Jamie Carragher: Liverpool have lost respect by using furlough
Written by Simon Austin — April 4, 2020
FORMER Liverpool captain Jamie Carragher says the club have lost “respect and goodwill” by becoming the fifth Premier League side to ask for taxpayer money to fund their staff wages.
On Saturday, the Reds announced that “some staff who are impacted by the Premier League suspension” had been placed on the government’s Coronavirus Job Retention Scheme, meaning the state will pay 80% of their wages up to a maximum of £2,500 per month.
TGG understands this involves about 200 non-playing staff, with the club making up the remaining 20% of their wages where necessary. Newcastle, Tottenham, Norwich and Bournemouth placed staff on furlough last week.
On February 27th, Liverpool announced pre-tax profits of £42m and turnover of £533m for the 2018/19 financial year.
Carragher tweeted: “Jürgen Klopp showed compassion for all at the start of this pandemic (and) senior players heavily involved in Premier League players taking wage cuts. Then all that respect & goodwill is lost – poor this, LFC.”
The Premier League has asked players to take a pay cut of 30%, arguing that clubs face a loss of more than £750m if the season does not resume and broadcasters demand refunds on games.
On Saturday, the PFA released a statement saying it wanted to continue discussions with the Premier League, but that the proposed wage cuts would actually hurt the NHS.
“All Premier League players want to, and will, play their part in making significant financial contributions in these unprecedented times,” the PFA said.
“The players are mindful that as PAYE employees, the combined tax on their salaries is a significant contribution to funding essential public services – which are especially critical at this time.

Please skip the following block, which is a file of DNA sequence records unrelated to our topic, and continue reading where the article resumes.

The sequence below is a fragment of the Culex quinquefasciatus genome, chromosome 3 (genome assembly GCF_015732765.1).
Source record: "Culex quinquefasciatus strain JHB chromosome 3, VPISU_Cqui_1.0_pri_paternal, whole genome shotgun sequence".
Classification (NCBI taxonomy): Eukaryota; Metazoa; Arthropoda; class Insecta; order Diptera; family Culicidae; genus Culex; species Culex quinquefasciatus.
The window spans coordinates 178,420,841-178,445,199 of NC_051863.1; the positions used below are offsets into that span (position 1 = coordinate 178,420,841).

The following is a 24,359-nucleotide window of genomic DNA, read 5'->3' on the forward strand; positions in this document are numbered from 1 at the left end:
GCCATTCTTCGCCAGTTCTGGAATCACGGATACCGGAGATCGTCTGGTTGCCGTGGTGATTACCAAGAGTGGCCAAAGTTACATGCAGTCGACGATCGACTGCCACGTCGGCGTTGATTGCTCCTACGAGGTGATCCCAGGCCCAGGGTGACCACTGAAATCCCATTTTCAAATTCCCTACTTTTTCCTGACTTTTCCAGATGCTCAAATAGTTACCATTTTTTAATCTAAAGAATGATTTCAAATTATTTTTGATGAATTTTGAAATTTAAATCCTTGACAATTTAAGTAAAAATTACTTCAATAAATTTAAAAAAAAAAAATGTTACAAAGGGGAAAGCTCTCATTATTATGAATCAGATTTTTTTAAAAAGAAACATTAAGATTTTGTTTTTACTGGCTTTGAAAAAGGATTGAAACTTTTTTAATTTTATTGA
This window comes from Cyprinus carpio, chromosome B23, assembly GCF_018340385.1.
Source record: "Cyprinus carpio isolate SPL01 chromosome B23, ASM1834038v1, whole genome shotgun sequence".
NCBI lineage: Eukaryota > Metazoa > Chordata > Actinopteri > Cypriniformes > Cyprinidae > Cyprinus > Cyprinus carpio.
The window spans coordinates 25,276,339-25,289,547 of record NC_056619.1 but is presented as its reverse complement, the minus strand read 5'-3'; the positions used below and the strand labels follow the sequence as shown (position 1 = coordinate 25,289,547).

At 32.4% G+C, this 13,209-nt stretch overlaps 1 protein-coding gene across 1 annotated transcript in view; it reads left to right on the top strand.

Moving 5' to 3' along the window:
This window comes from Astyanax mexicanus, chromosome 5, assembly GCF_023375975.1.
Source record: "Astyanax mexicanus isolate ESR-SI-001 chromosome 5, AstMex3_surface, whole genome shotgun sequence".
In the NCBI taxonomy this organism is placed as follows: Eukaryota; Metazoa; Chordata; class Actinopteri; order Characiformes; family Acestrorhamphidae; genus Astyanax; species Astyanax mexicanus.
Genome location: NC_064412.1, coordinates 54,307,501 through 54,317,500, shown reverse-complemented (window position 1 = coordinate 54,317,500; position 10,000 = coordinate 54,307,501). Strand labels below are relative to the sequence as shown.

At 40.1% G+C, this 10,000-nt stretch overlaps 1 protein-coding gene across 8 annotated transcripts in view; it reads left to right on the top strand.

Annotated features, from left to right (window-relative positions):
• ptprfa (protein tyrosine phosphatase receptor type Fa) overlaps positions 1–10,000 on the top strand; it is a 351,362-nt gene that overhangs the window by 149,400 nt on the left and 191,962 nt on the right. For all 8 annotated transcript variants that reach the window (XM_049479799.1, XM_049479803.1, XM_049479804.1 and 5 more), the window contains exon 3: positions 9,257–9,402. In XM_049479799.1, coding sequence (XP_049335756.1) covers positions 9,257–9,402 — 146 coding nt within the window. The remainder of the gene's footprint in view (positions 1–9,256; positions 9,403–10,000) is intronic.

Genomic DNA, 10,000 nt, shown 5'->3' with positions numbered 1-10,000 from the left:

“Taking a 30% salary deduction will cost the Exchequer substantial sums. This would be detrimental to our NHS and other government-funded services.
“The proposed 30% salary deduction over a 12-month period equates to over £500m in wage reductions and a loss in tax contributions of over £200m to the government. What effect does this loss of earning to the government mean for the NHS?”
Liverpool skipper Jordan Henderson has contacted his fellow Premier League captains in an effort to organise a coronavirus fund that will raise millions for the NHS.
Klopp and a senior players’ committee comprising Henderson, James Milner, Virgil van Dijk and Georginio Wijnaldum have discussed pay reductions with the club’s owner, Fenway Sports Group, although nothing has been decided yet.
The Reds said they had organised a number of support measures for staff, including "guidance from the club’s sports psychologist" (Lee Richardson) on mental health and wellbeing, and "healthy eating advice" from the club’s head of nutrition, Mona Nemmer (pictured above).
The club has also launched a new learning and development platform "providing specific help with adapting to working from home and dealing with remote working".